We’re all guilty of “catastrophising” from time to time – especially now that the media is only fanning the flames of our anxiety. But have you noticed that most of the things we worry about don’t even happen?
Admittedly, we’re all going through a bit of a strange patch right now. However, as with any other time, a simple shift in mindset can be transformative for your inner strength and ability to cope with whatever comes your way.
When the happenings of the world get too much and you’re not sure how to process it all, remember that although you can’t always control what goes on outside of yourself, you have full authority over what happens within.
In essence, the world may appear to be a frightening place at times, but the key is in how you react and respond to it.
This is where positive thinking comes in.
Is your glass half-empty or half-full?
Although perhaps overused, how you answer this age-old question may say a lot your outlook on life, your attitude toward yourself, and whether you’re optimistic or pessimistic.
Positive thinking doesn’t mean keeping your head buried in the sand, but rather that you approach life’s challenges in a more productive way.
Assume that the best is going to happen, though you are prepared for the worst
Sure, we may have been given a tricky situation right now-cancelled travel plans, uncertain economy, and a limited social life. But what if we see the present circumstances as an enforced social detox? Many of us claim that we will spend more time focusing on ourselves, shutting the world out temporarily and taking the time to read and learn. Well – now we have been given that opportunity! Train your eye to see the silver lining.
Positive thinking often starts with a positive inner-monologue. If the thoughts that run through your mind are mostly filled with anxiety-inducing negativity, your entire outlook on life and your own self-worth will be tarnished. On the other hand, if your thoughts are more positive, your entire perception of the world and your place in it will be all the better.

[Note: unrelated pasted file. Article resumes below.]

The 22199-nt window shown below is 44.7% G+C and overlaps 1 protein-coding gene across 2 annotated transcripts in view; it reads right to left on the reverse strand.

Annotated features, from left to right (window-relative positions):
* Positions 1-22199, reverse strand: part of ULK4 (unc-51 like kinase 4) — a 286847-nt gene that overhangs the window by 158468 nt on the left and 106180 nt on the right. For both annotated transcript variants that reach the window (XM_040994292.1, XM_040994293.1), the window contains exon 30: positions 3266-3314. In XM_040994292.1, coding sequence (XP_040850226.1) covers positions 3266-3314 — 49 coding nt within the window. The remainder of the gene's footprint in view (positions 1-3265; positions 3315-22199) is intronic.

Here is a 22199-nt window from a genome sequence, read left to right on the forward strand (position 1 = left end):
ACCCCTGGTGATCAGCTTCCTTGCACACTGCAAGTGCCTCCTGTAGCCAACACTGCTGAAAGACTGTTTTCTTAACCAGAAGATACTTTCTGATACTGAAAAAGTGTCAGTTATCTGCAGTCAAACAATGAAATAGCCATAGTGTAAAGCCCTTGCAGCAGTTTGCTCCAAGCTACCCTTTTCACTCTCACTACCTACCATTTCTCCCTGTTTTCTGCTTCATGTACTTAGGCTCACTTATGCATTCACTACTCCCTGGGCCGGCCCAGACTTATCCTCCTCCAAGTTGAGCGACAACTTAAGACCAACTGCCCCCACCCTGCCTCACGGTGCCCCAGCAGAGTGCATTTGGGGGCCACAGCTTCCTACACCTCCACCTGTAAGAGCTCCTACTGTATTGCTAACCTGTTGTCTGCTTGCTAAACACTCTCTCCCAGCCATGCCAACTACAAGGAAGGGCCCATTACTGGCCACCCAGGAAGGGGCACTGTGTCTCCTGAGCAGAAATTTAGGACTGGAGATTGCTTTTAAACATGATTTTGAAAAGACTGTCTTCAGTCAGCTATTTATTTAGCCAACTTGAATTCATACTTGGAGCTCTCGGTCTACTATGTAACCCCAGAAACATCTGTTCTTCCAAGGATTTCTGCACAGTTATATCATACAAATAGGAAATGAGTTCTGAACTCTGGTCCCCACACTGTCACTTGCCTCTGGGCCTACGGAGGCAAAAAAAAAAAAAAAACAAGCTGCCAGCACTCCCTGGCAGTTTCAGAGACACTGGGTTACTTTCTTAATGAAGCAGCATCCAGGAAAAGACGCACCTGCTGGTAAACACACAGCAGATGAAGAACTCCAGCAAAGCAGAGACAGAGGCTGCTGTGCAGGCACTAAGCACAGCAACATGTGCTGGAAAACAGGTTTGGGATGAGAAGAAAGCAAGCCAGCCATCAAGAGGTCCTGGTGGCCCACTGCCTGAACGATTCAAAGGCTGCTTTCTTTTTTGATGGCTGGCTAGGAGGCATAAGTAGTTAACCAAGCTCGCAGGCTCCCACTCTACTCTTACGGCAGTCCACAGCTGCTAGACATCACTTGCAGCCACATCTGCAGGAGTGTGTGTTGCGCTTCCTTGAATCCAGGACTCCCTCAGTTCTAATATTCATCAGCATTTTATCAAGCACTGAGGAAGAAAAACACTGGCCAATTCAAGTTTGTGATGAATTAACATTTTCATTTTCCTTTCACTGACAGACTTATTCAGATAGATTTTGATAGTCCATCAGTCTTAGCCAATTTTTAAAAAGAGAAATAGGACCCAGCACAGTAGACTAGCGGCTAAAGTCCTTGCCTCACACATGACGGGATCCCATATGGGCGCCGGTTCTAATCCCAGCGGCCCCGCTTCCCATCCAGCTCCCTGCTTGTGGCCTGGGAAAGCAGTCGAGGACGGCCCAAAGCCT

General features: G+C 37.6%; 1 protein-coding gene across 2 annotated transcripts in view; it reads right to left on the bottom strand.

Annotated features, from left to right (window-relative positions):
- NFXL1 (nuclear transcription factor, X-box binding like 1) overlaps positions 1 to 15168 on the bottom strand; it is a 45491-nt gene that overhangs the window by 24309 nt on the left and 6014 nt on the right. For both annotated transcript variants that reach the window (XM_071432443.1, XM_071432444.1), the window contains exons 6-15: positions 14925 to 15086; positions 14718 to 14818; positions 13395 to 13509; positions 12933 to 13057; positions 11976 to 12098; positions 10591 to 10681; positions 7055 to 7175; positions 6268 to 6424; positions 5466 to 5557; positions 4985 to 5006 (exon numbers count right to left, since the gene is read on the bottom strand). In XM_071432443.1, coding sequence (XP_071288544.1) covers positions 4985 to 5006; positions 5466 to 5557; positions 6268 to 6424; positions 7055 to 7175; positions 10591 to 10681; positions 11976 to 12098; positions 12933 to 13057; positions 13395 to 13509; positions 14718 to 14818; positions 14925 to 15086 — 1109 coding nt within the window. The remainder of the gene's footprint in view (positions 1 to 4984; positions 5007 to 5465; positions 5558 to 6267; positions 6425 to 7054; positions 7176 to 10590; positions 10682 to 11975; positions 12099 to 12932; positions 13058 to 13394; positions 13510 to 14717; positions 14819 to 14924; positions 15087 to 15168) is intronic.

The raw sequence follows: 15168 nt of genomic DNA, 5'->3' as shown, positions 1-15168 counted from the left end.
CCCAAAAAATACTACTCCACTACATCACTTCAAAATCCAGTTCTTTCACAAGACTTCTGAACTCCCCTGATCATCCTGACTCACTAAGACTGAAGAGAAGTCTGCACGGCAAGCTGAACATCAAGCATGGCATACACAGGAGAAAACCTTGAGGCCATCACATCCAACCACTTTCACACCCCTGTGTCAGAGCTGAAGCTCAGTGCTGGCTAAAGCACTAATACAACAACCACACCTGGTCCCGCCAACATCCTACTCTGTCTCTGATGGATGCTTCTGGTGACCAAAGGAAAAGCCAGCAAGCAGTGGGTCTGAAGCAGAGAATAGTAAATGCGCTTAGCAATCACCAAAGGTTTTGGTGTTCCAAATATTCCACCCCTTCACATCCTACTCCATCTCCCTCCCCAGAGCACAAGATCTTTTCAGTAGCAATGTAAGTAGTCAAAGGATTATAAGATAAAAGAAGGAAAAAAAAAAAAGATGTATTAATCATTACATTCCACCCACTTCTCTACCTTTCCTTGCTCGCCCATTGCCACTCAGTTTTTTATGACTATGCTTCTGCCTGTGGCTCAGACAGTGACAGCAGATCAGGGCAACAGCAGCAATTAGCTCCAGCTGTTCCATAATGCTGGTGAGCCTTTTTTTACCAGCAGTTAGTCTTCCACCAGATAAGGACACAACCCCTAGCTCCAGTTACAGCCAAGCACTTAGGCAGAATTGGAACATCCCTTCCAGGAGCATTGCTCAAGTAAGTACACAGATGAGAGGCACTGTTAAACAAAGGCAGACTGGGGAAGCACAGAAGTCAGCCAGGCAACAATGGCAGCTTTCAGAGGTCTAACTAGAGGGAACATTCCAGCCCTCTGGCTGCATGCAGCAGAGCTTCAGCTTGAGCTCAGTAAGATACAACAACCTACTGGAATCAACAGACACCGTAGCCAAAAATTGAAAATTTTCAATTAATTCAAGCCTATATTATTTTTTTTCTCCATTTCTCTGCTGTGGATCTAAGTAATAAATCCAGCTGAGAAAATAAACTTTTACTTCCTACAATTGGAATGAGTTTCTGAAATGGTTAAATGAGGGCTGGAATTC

If you’re a self-confessed pessimist, though, don’t fret too much – you can learn to turn negative thinking into positive thinking. The process is simple, but it does take time and practice — you’re creating a new habit, after all.
Make positive thinking your default with these tips:
Surround yourself with positivity.
Make sure you spend most of your precious time with positive, supportive people you can depend on to give helpful advice and engage in productive conversations that lift you up rather than drag you down. Negative or toxic people may drain your energy and motivation levels, only elevating your levels of stress and self-doubt. We all need to lend an ear to a suffering friend from time to time, but if someone in your life is persistently negative and doesn’t appear to be trying to make things better, then sometimes you must be selfish, darling. The same goes for the content you consume and the music you listen to – everything you expose yourself to has an effect on your outlook so don’t be afraid to take some control over this for your own mental wellbeing.